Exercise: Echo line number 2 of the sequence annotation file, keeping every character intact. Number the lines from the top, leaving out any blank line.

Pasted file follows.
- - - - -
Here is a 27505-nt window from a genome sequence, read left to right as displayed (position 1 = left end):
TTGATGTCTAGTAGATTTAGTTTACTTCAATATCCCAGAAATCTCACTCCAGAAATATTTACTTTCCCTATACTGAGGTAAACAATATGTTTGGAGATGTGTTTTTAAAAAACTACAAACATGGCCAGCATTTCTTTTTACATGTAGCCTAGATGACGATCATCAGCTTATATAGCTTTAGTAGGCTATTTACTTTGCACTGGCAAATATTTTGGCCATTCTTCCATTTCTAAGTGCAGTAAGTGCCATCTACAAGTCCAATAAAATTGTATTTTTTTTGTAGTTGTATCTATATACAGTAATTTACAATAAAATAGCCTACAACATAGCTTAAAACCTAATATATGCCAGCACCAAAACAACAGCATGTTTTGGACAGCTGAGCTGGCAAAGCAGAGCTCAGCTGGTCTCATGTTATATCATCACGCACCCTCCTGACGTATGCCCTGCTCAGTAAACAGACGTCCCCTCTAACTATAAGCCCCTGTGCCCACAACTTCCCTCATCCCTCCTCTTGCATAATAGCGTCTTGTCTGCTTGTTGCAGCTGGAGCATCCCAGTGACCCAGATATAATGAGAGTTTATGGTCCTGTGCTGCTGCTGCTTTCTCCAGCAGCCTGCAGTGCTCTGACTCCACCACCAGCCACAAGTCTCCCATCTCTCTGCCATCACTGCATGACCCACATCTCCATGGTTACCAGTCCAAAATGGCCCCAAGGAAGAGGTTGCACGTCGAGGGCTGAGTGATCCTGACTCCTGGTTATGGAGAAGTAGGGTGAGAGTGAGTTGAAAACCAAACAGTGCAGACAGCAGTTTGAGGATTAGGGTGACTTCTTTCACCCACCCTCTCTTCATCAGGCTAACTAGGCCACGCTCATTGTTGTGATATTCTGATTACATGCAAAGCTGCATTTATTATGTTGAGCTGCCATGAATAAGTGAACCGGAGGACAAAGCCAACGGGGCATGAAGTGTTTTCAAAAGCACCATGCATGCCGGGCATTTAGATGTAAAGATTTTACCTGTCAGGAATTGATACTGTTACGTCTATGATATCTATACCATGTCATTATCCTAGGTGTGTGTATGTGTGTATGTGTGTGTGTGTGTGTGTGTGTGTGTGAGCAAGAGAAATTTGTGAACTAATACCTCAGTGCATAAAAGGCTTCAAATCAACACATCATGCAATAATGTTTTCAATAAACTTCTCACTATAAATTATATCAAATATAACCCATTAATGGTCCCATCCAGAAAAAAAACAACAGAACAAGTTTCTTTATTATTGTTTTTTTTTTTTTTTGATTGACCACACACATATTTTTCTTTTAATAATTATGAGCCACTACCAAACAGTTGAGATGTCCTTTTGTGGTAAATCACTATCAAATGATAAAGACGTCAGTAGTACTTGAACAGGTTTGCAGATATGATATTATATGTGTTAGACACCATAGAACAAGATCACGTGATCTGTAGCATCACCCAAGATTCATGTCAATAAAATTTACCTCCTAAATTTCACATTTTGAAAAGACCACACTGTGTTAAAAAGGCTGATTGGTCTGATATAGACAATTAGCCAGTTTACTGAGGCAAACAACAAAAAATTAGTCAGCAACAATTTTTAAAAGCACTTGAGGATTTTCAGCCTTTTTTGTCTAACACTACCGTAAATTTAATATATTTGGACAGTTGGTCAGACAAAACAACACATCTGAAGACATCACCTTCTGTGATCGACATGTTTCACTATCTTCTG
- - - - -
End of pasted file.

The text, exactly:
TTGATGTCTAGTAGATTTAGTTTACTTCAATATCCCAGAAATCTCACTCCAGAAATATTTACTTTCCCTATACTGAGGTAAACAATATGTTTGGAGATGTGTTTTTAAAAAACTACAAACATGGCCAGCATTTCTTTTTACATGTAGCCTAGATGACGATCATCAGCTTATATAGCTTTAGTAGGCTATTTACTTTGCACTGGCAAATATTTTGGCCATTCTTCCATTTCTAAGTGCAGTAAGTGCCATCTACAAGTCCAATAAAATTGTATTTTTTTTGTAGTTGTATCTATATACAGTAATTTACAATAAAATAGCCTACAACATAGCTTAAAACCTAATATATGCCAGCACCAAAACAACAGCATGTTTTGGACAGCTGAGCTGGCAAAGCAGAGCTCAGCTGGTCTCATGTTATATCATCACGCACCCTCCTGACGTATGCCCTGCTCAGTAAACAGACGTCCCCTCTAACTATAAGCCCCTGTGCCCACAACTTCCCTCATCCCTCCTCTTGCATAATAGCGTCTTGTCTGCTTGTTGCAGCTGGAGCATCCCAGTGACCCAGATATAATGAGAGTTTATGGTCCTGTGCTGCTGCTGCTTTCTCCAGCAGCCTGCAGTGCTCTGACTCCACCACCAGCCACAAGTCTCCCATCTCTCTGCCATCACTGCATGACCCACATCTCCATGGTTACCAGTCCAAAATGGCCCCAAGGAAGAGGTTGCACGTCGAGGGCTGAGTGATCCTGACTCCTGGTTATGGAGAAGTAGGGTGAGAGTGAGTTGAAAACCAAACAGTGCAGACAGCAGTTTGAGGATTAGGGTGACTTCTTTCACCCACCCTCTCTTCATCAGGCTAACTAGGCCACGCTCATTGTTGTGATATTCTGATTACATGCAAAGCTGCATTTATTATGTTGAGCTGCCATGAATAAGTGAACCGGAGGACAAAGCCAACGGGGCATGAAGTGTTTTCAAAAGCACCATGCATGCCGGGCATTTAGATGTAAAGATTTTACCTGTCAGGAATTGATACTGTTACGTCTATGATATCTATACCATGTCATTATCCTAGGTGTGTGTATGTGTGTATGTGTGTGTGTGTGTGTGTGTGTGTGTGAGCAAGAGAAATTTGTGAACTAATACCTCAGTGCATAAAAGGCTTCAAATCAACACATCATGCAATAATGTTTTCAATAAACTTCTCACTATAAATTATATCAAATATAACCCATTAATGGTCCCATCCAGAAAAAAAACAACAGAACAAGTTTCTTTATTATTGTTTTTTTTTTTTTTTGATTGACCACACACATATTTTTCTTTTAATAATTATGAGCCACTACCAAACAGTTGAGATGTCCTTTTGTGGTAAATCACTATCAAATGATAAAGACGTCAGTAGTACTTGAACAGGTTTGCAGATATGATATTATATGTGTTAGACACCATAGAACAAGATCACGTGATCTGTAGCATCACCCAAGATTCATGTCAATAAAATTTACCTCCTAAATTTCACATTTTGAAAAGACCACACTGTGTTAAAAAGGCTGATTGGTCTGATATAGACAATTAGCCAGTTTACTGAGGCAAACAACAAAAAATTAGTCAGCAACAATTTTTAAAAGCACTTGAGGATTTTCAGCCTTTTTTGTCTAACACTACCGTAAATTTAATATATTTGGACAGTTGGTCAGACAAAACAACACATCTGAAGACATCACCTTCTGTGATCGACATGTTTCACTATCTTCTG